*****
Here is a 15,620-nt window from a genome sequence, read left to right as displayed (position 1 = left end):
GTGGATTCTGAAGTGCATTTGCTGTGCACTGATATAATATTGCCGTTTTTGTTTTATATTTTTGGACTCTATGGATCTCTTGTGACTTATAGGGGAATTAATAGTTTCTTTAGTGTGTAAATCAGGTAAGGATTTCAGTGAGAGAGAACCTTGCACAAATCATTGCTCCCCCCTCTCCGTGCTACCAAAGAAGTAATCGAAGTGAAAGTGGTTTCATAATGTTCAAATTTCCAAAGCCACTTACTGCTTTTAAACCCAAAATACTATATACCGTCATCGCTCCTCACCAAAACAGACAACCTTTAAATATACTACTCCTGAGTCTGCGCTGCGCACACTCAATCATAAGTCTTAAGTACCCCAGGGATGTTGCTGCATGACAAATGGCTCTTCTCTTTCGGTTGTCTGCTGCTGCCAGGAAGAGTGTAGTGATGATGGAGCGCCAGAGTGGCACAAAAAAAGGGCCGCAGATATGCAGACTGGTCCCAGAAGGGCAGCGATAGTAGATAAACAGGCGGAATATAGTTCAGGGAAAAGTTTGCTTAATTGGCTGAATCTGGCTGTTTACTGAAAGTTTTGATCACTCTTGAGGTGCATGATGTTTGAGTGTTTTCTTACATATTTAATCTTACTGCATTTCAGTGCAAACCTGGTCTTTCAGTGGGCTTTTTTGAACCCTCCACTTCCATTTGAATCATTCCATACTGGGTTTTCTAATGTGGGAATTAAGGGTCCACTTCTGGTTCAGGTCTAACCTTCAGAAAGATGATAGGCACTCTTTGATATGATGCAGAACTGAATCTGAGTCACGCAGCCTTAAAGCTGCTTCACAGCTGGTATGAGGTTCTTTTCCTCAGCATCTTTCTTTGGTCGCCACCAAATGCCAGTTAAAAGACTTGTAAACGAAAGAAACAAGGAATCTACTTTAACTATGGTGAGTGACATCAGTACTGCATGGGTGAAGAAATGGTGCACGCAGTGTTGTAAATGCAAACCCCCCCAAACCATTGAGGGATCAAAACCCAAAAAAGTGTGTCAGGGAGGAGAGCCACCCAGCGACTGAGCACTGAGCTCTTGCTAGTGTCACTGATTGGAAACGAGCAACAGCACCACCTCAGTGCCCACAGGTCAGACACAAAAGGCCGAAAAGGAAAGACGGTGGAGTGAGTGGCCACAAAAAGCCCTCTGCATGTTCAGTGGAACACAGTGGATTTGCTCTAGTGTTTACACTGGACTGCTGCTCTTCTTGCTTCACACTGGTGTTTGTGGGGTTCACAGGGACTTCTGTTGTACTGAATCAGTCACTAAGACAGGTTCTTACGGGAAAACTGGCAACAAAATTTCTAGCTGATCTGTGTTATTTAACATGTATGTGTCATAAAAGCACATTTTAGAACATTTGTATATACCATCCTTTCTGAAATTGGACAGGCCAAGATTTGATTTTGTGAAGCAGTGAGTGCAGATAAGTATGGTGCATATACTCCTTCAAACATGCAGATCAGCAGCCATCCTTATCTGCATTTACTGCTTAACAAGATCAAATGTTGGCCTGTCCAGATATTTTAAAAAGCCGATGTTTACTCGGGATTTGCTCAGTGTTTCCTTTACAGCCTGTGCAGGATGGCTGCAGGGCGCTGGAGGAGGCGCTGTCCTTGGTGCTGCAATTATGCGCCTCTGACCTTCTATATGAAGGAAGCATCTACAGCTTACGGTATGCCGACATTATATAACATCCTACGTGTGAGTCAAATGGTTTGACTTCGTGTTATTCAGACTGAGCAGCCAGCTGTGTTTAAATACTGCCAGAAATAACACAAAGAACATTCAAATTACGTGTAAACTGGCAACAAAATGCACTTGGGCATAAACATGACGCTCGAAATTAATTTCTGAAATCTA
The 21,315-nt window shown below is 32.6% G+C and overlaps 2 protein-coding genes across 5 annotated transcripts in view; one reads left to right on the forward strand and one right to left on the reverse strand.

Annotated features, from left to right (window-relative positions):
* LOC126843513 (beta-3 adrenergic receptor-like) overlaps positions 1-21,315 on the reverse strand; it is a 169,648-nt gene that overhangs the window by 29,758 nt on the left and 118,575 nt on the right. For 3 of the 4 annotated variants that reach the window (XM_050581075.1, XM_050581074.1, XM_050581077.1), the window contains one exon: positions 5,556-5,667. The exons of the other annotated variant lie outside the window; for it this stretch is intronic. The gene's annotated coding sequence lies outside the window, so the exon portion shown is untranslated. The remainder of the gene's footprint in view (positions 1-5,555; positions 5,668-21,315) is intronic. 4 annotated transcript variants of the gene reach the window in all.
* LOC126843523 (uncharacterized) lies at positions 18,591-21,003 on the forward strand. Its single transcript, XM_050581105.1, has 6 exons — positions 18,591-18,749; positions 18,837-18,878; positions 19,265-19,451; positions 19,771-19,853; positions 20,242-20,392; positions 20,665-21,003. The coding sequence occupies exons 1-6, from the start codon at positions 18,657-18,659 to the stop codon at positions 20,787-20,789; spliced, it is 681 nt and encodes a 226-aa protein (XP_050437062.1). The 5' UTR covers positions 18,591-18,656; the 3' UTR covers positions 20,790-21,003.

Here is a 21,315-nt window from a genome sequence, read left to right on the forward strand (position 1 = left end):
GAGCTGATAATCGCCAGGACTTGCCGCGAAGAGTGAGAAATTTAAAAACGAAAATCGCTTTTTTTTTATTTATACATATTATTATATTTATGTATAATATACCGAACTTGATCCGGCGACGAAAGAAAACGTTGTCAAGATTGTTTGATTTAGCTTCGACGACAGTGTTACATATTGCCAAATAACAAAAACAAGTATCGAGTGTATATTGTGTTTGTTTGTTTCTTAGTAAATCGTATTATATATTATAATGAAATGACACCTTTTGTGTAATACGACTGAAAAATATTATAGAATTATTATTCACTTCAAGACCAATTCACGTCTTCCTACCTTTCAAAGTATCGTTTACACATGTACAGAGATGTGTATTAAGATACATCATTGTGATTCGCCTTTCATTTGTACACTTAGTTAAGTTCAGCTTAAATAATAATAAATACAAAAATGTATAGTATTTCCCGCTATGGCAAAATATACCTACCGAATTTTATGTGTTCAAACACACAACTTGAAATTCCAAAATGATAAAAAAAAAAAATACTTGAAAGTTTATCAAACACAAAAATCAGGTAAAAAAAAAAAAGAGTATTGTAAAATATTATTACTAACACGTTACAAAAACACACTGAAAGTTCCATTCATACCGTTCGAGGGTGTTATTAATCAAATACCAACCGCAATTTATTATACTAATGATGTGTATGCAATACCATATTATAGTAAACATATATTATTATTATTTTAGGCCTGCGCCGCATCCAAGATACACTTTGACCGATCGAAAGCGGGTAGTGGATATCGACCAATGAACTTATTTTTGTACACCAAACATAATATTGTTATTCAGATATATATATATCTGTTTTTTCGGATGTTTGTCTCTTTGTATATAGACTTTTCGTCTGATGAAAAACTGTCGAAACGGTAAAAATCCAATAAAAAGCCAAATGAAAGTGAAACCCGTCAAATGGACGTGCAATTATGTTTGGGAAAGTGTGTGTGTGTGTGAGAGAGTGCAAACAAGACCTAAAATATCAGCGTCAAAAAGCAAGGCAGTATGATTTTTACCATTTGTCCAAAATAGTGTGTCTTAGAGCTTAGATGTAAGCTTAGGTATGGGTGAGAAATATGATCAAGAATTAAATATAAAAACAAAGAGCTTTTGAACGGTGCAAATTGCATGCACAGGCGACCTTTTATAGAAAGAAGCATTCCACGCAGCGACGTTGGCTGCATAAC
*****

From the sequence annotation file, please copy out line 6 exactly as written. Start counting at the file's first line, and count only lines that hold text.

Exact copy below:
* LOC126843523 (uncharacterized) lies at positions 18,591-21,003 on the forward strand. Its single transcript, XM_050581105.1, has 6 exons — positions 18,591-18,749; positions 18,837-18,878; positions 19,265-19,451; positions 19,771-19,853; positions 20,242-20,392; positions 20,665-21,003. The coding sequence occupies exons 1-6, from the start codon at positions 18,657-18,659 to the stop codon at positions 20,787-20,789; spliced, it is 681 nt and encodes a 226-aa protein (XP_050437062.1). The 5' UTR covers positions 18,591-18,656; the 3' UTR covers positions 20,790-21,003.